Lots of times, I see people using "Jedis" and "Siths" (I also use that), but it doesn't feel right. Or, maybe, it's correct.

Is there official word on this? What's the correct plural of Jedi and Sith?

  • 12
    The words "Jedis" and "Siths" aren't used in any of the scripts or novelisations.
    – Valorum
    Commented Mar 26, 2015 at 0:54
  • 2
    It's actually a good question. I see the incorrect plural forms often all over the Internet. This will be a useful question to point people to. You got my +1.
    – Null
    Commented Mar 26, 2015 at 2:26
  • 4
    Just think of the Jedi and the Sith as fish.
    – Daft
    Commented Mar 26, 2015 at 9:39
  • 7
    Maybe just like latin words Jedi is plural, and the singular form is Jedus? :p
    – Lyrion
    Commented Mar 26, 2015 at 9:49
  • @Lyrion Haha.. That's awesome!
    – user931
    Commented Mar 26, 2015 at 11:41

4 Answers 4



Mace Windu: ...you must realize there aren't enough Jedi to protect the Republic. We are keepers of the peace, not soldiers. -- Episode II


It's difficult to find conclusive proof that the plural of "Sith" is "Sith" because (a) there are so few Sith and (b) the plural is usually given as "Sith Lords". These are the best I can find in the scripts:

Yoda: Destroy the Sith, we must. -- Episode III


Anakin: The Sith rely on their passion for their strength. They think inward, only about themselves. -- Episode III

Yoda and Anakin may be referring to the Sith Order rather than multiple Sith (Sidious and Vader in Yoda's case). In Anakin's case in particular, though, he uses the plural "their", "they", and "themselves" in the two sentences, so it's quite possible he is referring to individual members of the Sith Order. It would also make little sense to say that the Sith Order has "passion for their strength", so it's more likely he's referring to individual Sith members.

Also, this archived page from starwars.com describes the Sith and says:

Power-hungry Sith practitioners fought amongst themselves and dwindled their numbers. Weakened by infighting, the Sith were easily wiped out by the Jedi.

Again, this may refer to the Sith Order rather than multiple Sith, but the previous sentence refers to Sith practitioners rather than the order.

As @Richard noted in a comment, there is no use of "Jedis" or "Siths" in any of the scripts (even in the non-dialogue scene descriptions).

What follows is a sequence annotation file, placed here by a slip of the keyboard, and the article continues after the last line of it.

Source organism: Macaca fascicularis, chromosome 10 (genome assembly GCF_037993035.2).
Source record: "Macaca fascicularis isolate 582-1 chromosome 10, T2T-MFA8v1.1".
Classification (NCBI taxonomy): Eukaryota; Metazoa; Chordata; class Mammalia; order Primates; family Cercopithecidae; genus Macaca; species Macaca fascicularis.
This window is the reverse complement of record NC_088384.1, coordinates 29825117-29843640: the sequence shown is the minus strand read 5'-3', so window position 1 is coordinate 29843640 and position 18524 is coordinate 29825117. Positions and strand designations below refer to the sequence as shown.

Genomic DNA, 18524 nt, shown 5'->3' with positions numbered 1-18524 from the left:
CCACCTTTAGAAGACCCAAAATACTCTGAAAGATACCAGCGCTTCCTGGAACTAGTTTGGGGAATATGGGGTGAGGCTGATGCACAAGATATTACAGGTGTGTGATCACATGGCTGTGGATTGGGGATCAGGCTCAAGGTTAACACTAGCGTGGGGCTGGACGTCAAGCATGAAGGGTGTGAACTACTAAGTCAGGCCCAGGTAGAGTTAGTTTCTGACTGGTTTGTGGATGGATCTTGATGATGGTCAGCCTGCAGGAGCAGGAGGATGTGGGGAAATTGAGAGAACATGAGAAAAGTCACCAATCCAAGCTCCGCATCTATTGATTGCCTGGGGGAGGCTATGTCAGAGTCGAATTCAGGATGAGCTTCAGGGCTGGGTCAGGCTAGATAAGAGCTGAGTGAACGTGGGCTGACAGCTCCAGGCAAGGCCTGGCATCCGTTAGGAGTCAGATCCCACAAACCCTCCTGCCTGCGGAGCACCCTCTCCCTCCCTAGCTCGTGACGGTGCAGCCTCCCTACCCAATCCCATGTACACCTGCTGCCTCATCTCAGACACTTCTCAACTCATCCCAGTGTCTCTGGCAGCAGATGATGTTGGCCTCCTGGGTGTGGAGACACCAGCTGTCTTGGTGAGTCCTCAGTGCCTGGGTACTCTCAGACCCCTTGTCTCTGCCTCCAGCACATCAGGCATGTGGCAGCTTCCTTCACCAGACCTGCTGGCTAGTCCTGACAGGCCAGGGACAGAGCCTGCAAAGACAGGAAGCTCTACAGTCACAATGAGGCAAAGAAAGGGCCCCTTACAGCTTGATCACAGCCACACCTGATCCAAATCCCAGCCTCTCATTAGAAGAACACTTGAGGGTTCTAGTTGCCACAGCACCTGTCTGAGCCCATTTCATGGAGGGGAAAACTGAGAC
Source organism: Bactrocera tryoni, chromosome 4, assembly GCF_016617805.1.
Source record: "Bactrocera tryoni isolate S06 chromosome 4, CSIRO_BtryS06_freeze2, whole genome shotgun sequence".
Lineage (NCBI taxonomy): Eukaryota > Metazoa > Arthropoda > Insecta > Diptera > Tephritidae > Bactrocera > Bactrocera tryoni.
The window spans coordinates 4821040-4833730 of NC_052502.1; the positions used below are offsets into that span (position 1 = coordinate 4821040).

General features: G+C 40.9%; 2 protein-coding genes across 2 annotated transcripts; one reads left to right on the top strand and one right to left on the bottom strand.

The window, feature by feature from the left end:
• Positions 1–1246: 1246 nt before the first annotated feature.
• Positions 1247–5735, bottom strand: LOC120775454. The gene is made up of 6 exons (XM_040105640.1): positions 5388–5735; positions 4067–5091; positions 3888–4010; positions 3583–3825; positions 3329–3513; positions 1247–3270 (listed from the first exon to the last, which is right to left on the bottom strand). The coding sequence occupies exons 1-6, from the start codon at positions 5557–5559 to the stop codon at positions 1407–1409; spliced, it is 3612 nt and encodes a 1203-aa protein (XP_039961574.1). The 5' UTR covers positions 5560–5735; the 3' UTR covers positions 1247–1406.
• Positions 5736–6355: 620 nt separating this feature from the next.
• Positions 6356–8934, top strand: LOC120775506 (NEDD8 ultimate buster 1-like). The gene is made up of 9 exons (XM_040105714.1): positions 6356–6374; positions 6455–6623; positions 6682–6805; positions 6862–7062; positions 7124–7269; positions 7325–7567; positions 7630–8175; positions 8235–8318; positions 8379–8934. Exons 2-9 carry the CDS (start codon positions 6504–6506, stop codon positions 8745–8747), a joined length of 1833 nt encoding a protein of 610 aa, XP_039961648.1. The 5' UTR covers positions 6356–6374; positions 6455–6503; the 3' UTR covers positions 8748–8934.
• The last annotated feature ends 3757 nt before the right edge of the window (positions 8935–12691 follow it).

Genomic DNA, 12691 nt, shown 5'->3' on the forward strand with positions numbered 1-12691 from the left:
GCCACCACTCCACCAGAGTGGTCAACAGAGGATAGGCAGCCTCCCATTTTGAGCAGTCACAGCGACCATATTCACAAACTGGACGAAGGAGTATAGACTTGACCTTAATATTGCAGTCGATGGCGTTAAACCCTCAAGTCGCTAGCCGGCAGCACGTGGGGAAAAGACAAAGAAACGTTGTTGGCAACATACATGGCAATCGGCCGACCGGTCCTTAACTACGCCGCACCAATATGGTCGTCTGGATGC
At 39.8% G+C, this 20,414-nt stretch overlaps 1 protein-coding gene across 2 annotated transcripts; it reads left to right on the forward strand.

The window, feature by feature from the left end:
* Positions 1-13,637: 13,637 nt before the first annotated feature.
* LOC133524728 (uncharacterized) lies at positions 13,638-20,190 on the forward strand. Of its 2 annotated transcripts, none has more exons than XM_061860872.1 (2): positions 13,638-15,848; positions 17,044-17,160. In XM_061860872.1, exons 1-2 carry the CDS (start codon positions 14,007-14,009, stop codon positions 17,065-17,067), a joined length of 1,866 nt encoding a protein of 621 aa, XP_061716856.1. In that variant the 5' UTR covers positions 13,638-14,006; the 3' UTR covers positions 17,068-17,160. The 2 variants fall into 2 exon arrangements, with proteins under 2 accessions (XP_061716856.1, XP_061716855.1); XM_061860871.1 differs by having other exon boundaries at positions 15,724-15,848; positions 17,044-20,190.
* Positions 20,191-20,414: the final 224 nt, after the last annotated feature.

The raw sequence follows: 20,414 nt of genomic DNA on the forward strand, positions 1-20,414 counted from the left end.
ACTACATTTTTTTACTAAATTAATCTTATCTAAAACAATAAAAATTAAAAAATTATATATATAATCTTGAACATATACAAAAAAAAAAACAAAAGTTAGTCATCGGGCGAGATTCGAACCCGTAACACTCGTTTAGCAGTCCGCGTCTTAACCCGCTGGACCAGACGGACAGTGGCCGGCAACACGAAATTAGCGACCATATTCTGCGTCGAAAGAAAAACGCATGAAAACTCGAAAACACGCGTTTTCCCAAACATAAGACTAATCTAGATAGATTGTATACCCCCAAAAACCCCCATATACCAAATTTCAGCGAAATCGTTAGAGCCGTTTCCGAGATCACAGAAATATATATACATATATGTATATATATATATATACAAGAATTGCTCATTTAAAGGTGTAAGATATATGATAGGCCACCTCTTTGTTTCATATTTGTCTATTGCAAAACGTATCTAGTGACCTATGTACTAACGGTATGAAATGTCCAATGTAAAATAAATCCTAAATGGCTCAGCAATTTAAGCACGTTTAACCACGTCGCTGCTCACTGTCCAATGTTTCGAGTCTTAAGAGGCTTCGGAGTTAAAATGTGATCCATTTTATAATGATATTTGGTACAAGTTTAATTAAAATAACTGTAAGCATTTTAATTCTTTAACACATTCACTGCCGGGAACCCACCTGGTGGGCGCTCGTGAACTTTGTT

• 71
    I have my doubts that citing Yoda to answer grammar questions leads to somewhere…
    – Holger
    Commented Mar 26, 2015 at 10:48
  • 13
    @Holger Yoda says his words out of order but doesn't use incorrect plurals. Nonetheless, I found and added a quote by Anakin that I think is more conclusive. Better now?
    – Null
    Commented Mar 26, 2015 at 13:28
  • 7
    @Null: I know that, as far as I know, all uses are consistent and I agree with your answer. It’s just irresistible to comment on cites of Yoda in a grammar question… or well, to comment on cites of Yoda in a grammar question, irresistible it is…
    – Holger
    Commented Mar 26, 2015 at 13:40
  • 6
    @Holger Heh, yes, a good joke, it is. But also useful, it was. Spurred me to find a better quote, it did.
    – Null
    Commented Mar 26, 2015 at 13:45
  • 2
    @Holger Technically, Yoda’s speaking is grammatical, just unusual. The word order works as far as English grammar rules are concerned.
    – KRyan
    Commented Mar 26, 2015 at 15:14

The correct answer is “Jedi” and “Sith”.

Obi-Wan: But he still has much to learn, Master. His abilities have made him... well arrogant.

Yoda: Yes. Yes. A flaw more and more common among Jedi. Too sure of themselves they are. Even the older, more experienced ones.

Obi-Wan: You were the chosen one! It was said that you would destroy the Sith, not join them. You were to bring balance to the force, not leave it in darkness.

Anakin Skywalker: [shouts] I hate you.

  • 1
    Your second quote doesn't really illustrate your point; "Sith" is also a word to describe the group, so saying "the Sith" isn't using it as a plural Commented Mar 26, 2015 at 1:00
  • Why did you include Yoda who doesn't know grammar well?
    – user931
    Commented Mar 26, 2015 at 1:08
  • 9
    @JasonBaker He is clearly referring to them in plural, see " not join them". Commented Mar 26, 2015 at 1:18
  • 5
    @SS Yoda changes sentence structure, he seems to have a firm grasp on plurality and all other grammar. I'll find you another quote if the fact there's never an "s" on "jedi" or "sith" anywhere isn't enough. Commented Mar 26, 2015 at 1:22
  • 2
    @JasonBaker, it does illustrate it. Would you say "the German" when talking about German citizenry? Commented Mar 26, 2015 at 17:10

Pre-Visla: You're not Jedi, so what are you?

Darth Maul: We are Sith.

Pre-Visla: Do you serve Count Dooku?

Darth Maul: I serve no one.

Pre-Visla: I thought there can only be two Sith: a master and an apprentice?


  • 3
    Can you clarify where this quote comes from?
    – Longshanks
    Commented Mar 13, 2019 at 13:35
  • 1
    As well as what another user has said it might be helpful to edit this to explicitly state what your actual answer to the question is here.
    – TheLethalCarrot
    Commented Mar 13, 2019 at 13:45
  • Could you explain how this is any more "indisputable" than the existing answers?
    – F1Krazy
    Commented Mar 13, 2019 at 14:01

"The Jedi" refers collectively to the group. You can probably go either way with the plural: "There are 3 Jedi(s) in the next room" / "There are 3 Jedi masters in the next room".

"Siths" sounds like you have a speech impediment.

And don't quote Yoda here. Bad example his grammar is, mmmmmyesssssssss.

  • 11
    Yoda's grammar is actually perfect, just not usual.
    – T. Sar
    Commented Mar 26, 2015 at 16:44
  • 5
    -1. Answer is incorrect and poorly formatted as well.
    – Omegacron
    Commented Mar 26, 2015 at 17:58

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